So last weekend I went out and started the process by buying the supplies. I decided to make the bench from locallly available kiln dried construction grade lumber. This makes the bench affordable to build (I spent about $100 total), and easy to find the materials for. “Ahh” you say, “but what about the thickness? Won’t you still have to laminate parts if you use 2X stock?” Well, that is where my traditional workbench and Chris’ will differ.

While Mr. Schwarz will be building a bench based on the one in Andre’ Roubo’s “L’Art Du Menuisier”, mine will be based more on the benches described in Peter Nicholson’s “The Mechanic’s Companion” and Joseph Moxon’s “Mechanick Exercises”. A Moxolson bench if you will. However, what both benches will have in common, is that they won’t just be designed for using hand tools, they will both be designed to be built with hand tools. There will be no laminating required.

I know I’ll be following Chris’ build closely. My own lumber is curently getting happy in its new environment in the corner of my shop (which shouldn’t take long as it has been kiln dried and stored in a climate controlled retail store for several weeks at least). Construction is scheduled to begin right after completion of the tea table. I can’t wait!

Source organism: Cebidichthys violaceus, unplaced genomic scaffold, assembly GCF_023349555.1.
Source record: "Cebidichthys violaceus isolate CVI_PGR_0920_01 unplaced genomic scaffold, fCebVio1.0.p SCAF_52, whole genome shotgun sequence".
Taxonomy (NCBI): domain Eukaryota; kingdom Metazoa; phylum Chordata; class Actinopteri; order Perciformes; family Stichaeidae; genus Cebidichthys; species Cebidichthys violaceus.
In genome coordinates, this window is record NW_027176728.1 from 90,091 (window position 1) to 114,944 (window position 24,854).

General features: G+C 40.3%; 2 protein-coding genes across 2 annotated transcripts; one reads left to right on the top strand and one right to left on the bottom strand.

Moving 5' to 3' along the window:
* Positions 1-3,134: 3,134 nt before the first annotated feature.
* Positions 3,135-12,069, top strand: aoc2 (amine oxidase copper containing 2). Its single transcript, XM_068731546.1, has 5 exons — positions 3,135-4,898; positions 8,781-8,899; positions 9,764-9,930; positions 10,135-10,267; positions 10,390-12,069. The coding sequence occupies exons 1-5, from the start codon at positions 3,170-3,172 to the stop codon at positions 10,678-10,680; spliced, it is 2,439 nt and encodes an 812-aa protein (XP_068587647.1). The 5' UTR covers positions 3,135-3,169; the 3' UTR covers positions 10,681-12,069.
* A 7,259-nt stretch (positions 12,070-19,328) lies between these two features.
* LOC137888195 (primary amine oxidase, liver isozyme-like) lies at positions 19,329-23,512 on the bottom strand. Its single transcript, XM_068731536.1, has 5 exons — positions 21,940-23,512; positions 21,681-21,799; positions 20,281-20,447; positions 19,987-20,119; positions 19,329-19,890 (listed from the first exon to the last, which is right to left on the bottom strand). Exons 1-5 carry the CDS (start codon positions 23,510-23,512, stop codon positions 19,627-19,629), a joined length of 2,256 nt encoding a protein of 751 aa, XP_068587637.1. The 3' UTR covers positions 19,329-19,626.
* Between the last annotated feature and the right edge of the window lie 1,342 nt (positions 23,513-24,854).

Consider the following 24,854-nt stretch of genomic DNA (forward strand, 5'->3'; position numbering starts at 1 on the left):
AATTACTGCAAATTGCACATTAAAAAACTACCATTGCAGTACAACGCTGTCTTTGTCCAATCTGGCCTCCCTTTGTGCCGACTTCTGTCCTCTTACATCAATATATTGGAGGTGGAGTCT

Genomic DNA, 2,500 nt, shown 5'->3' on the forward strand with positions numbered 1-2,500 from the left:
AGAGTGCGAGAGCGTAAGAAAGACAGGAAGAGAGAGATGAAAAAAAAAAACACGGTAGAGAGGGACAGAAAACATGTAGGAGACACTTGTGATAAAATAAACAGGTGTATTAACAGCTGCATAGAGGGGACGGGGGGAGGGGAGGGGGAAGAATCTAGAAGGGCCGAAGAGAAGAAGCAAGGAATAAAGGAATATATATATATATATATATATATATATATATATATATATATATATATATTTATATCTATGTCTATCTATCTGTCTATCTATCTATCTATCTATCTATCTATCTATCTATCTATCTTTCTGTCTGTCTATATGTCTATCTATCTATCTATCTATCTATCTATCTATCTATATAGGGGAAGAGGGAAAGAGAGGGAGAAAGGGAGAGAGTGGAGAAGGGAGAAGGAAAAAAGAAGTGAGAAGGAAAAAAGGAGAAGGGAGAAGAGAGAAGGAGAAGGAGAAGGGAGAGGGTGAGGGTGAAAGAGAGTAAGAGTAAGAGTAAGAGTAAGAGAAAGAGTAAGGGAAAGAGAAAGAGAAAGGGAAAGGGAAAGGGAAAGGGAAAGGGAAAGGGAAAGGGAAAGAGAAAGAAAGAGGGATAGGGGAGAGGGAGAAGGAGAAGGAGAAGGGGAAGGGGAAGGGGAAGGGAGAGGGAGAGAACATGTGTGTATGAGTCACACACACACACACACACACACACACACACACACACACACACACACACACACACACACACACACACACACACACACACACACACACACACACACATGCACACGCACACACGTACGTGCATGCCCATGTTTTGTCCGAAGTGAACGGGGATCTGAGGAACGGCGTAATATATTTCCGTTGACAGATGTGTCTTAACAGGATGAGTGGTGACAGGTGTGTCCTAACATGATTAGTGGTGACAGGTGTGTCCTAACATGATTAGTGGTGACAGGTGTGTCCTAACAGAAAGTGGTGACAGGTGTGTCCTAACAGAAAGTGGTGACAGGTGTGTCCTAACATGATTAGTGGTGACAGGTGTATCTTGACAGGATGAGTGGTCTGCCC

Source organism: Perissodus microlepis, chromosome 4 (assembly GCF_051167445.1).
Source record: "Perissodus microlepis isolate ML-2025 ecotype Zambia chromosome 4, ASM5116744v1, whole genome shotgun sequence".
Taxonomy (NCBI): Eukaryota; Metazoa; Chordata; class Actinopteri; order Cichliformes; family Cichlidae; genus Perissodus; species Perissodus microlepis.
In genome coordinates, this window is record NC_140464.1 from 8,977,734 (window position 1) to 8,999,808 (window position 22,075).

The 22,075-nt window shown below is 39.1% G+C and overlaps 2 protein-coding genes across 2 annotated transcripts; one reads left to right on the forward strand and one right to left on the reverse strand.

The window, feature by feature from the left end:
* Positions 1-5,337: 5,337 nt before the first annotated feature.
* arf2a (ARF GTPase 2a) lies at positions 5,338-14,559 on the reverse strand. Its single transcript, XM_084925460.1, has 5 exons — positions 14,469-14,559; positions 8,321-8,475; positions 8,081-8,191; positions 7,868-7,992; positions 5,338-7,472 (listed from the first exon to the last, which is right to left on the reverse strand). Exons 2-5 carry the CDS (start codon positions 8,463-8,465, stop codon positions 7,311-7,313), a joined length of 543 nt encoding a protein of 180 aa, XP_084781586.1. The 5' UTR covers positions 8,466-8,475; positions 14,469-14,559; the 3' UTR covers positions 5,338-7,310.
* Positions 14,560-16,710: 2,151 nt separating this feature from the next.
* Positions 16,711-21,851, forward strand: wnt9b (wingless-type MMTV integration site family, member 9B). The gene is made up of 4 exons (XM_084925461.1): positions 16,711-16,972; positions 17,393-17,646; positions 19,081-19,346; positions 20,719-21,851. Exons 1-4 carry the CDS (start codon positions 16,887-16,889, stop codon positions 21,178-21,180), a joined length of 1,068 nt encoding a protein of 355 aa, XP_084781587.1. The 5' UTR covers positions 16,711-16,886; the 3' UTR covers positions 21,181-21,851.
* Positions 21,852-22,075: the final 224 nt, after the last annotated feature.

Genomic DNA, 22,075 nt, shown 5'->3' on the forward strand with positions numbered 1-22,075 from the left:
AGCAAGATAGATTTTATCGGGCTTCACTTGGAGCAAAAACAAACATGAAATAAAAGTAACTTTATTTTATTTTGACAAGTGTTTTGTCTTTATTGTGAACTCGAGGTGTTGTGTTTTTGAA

15 thoughts on “The Problem with Contemporary Workbench Designs

  1. Hi Bob,

    I am currently (it seems like interminably) in the process of building a bench with a laminated top. Like many people a Roubo Type bench based on the second bench in the Schwarz book

    I totally agree that the lamination process was an absolute pain, however I found that the process of flattening each board for lamination was much easier done with hand tools than with a jointer (This was surprising to me).

    I found the biggest problem with laminating the top was not having a bench heavy enough to do the planing without having to chase the board/bench across the floor.

    How do you plan to secure your bench from wandering if not using a heavy slab or laminated top?

    By the way love the blog. I’ve learned tons about a hand tool only shop to which I aspire.

    • Chris,